It is certainly conceivable that surgical enhancement of the face is different for the reputation of an actress or model from the augmentation or sculpting of other parts of her body. But Jackson presented no evidence in opposition to Mayweather’s motion, expert or otherwise, that would permit a finder of fact to draw that distinction. It was her burden to do so. Thus, the radio comments concerning cosmetic surgery do not support a defamation cause of action.

Jackson thus lost on both her defamation and false light claims.

I won’t go so far as to state that there would never be a place for a false light claim in a complaint, but I cannot even come up with a hypothetical situation where it would be a good strategy to allege both defamation and false light in the same complaint.

Lying blogger ordered to pay $3.5 million in defamation lawsuit | PersonalInjury.com

A Shelby County, Alabama, blogger, who spent five months in jail before agreeing to remove stories from his website about the son of a former governor, has now been ordered to pay $3.5 million in a defamation lawsuit filed by a former campaign manager for the state Attorney General.
The blogger had written about an fictional affair between the attorney general and the campaign manager. 

Sourced through Scoop.it from: www.personalinjury.com

Yes, even  bloggers are subject to defamation laws.

I encounter a common belief that anything published on the Internet is somehow protected free speech. In fact, it is protected free speech until one steps over the line into defamatory speech. Defamatory speech enjoys no protection.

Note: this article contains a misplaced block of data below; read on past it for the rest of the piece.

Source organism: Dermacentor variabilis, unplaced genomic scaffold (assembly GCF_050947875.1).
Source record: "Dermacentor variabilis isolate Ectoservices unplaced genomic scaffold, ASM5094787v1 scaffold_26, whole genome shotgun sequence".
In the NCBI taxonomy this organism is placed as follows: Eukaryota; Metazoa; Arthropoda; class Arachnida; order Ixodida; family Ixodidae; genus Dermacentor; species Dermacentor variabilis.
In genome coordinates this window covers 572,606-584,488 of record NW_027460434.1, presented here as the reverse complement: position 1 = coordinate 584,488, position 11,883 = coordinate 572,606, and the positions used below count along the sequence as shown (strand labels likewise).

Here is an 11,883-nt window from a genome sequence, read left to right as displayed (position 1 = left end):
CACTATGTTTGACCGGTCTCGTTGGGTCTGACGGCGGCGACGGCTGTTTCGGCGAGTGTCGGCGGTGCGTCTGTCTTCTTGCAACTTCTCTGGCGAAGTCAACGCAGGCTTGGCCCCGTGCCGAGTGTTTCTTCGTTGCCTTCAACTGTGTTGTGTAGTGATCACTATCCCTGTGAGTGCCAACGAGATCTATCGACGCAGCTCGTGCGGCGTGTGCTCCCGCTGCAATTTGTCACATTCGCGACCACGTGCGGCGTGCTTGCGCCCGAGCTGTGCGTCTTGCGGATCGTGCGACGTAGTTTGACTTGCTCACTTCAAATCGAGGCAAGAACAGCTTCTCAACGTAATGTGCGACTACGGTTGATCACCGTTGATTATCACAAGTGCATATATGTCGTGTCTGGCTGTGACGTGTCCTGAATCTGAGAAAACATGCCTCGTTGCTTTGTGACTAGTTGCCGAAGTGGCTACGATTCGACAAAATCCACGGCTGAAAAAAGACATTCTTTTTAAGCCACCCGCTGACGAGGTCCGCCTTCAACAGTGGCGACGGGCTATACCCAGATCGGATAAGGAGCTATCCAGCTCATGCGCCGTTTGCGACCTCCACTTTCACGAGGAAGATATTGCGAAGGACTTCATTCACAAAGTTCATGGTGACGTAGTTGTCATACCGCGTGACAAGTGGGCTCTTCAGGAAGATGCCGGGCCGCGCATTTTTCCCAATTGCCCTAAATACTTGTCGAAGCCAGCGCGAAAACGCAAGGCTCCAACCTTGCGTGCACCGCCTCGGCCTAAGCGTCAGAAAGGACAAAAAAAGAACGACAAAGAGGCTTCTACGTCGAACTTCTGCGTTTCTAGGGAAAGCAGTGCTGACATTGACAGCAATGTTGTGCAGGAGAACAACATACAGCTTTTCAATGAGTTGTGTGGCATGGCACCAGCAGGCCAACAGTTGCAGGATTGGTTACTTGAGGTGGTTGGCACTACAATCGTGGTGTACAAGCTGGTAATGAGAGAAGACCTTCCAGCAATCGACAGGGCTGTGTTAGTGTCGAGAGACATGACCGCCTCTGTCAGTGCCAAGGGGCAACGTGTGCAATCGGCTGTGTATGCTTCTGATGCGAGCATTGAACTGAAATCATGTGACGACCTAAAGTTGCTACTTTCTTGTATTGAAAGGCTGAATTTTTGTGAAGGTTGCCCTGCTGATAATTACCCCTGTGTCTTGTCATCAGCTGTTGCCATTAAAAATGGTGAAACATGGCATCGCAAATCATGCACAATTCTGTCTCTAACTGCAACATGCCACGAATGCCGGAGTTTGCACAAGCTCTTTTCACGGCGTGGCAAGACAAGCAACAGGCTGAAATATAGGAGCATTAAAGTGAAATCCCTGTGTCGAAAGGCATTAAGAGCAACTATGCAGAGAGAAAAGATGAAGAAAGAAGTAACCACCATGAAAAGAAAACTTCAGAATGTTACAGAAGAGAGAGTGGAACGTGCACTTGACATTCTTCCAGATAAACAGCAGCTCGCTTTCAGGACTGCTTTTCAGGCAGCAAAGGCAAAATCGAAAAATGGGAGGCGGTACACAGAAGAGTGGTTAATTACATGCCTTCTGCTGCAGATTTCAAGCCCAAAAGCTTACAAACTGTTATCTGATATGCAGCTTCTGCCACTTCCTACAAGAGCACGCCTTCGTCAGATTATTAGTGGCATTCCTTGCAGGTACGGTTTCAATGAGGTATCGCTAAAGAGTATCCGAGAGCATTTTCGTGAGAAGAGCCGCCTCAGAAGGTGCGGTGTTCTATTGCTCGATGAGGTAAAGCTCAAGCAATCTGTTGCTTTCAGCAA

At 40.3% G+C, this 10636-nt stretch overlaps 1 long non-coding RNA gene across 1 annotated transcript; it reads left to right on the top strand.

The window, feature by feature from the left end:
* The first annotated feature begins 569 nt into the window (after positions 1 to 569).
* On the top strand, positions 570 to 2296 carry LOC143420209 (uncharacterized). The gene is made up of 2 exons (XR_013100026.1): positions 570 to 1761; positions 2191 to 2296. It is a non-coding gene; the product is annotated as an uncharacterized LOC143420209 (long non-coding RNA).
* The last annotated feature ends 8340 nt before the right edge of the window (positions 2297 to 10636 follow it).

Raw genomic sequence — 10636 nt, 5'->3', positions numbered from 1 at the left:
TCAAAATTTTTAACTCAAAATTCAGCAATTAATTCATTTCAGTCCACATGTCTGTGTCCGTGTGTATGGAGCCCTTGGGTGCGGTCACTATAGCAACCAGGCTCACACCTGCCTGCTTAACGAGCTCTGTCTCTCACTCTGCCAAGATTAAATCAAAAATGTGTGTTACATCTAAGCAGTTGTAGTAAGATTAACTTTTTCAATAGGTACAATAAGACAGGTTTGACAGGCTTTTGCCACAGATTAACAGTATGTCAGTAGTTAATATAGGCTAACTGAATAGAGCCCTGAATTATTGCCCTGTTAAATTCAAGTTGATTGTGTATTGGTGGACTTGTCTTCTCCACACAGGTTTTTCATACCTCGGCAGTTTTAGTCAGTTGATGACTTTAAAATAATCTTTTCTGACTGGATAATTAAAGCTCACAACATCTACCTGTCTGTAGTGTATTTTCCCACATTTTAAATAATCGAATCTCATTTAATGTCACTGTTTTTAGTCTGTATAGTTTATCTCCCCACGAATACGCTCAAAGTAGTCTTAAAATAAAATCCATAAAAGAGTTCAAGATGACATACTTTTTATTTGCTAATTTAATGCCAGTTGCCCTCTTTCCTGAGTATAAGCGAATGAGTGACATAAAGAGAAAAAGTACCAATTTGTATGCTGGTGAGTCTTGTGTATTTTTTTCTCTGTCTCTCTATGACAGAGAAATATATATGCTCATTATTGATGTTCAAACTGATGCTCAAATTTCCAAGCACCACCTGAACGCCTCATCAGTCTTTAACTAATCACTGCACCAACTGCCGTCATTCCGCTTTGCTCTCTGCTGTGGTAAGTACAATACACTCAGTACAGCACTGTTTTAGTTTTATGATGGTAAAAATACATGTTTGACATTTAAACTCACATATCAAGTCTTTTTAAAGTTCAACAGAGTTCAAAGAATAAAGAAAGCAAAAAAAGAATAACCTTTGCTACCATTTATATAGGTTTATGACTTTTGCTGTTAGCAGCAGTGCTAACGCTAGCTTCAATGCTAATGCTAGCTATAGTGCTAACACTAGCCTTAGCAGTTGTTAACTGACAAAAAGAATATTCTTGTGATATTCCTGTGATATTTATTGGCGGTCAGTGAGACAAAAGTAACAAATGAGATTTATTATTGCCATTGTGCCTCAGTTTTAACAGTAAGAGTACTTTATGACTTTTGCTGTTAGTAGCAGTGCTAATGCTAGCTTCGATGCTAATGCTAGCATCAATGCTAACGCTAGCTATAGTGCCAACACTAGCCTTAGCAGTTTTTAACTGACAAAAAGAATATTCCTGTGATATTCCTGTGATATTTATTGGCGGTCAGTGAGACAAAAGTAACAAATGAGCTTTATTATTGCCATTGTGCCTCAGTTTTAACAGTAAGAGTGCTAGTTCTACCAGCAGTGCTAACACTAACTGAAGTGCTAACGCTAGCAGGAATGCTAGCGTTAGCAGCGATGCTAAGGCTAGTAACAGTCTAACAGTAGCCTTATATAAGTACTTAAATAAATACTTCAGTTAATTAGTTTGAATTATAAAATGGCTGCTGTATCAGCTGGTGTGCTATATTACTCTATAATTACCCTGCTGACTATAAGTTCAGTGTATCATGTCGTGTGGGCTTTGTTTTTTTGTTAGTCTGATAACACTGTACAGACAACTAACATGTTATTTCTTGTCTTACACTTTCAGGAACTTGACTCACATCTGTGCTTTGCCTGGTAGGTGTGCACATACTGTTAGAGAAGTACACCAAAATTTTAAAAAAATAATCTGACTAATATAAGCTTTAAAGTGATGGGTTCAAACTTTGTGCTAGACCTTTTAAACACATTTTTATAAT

Of note in this case, the blogger spent five months in jail for his defamation. Not because he defamed, but because he refused to stop defaming. You see, a court cannot order you not to publish information that you want to publish, but once that information has been found to be defamatory, then the court can order you never to tell the same lies again, and can order you to remove the lies from the Internet.

In this case, the blogger was ordered after trial to remove the defamatory comments, but refused to do so. He even added more information. This amounted to contempt, and the court put him in jail until he removed the statements. He stood on his purported principles for five months, and then relented and had his wife remove the posts.

Understanding the Wall of Wrong — Shaheed Sadeghi v. Delilah Snell

Wall of WrongI just wish counsel would run their defamation cases past me before filing. Here is a tale of a SLAPP that should have been spotted a mile away.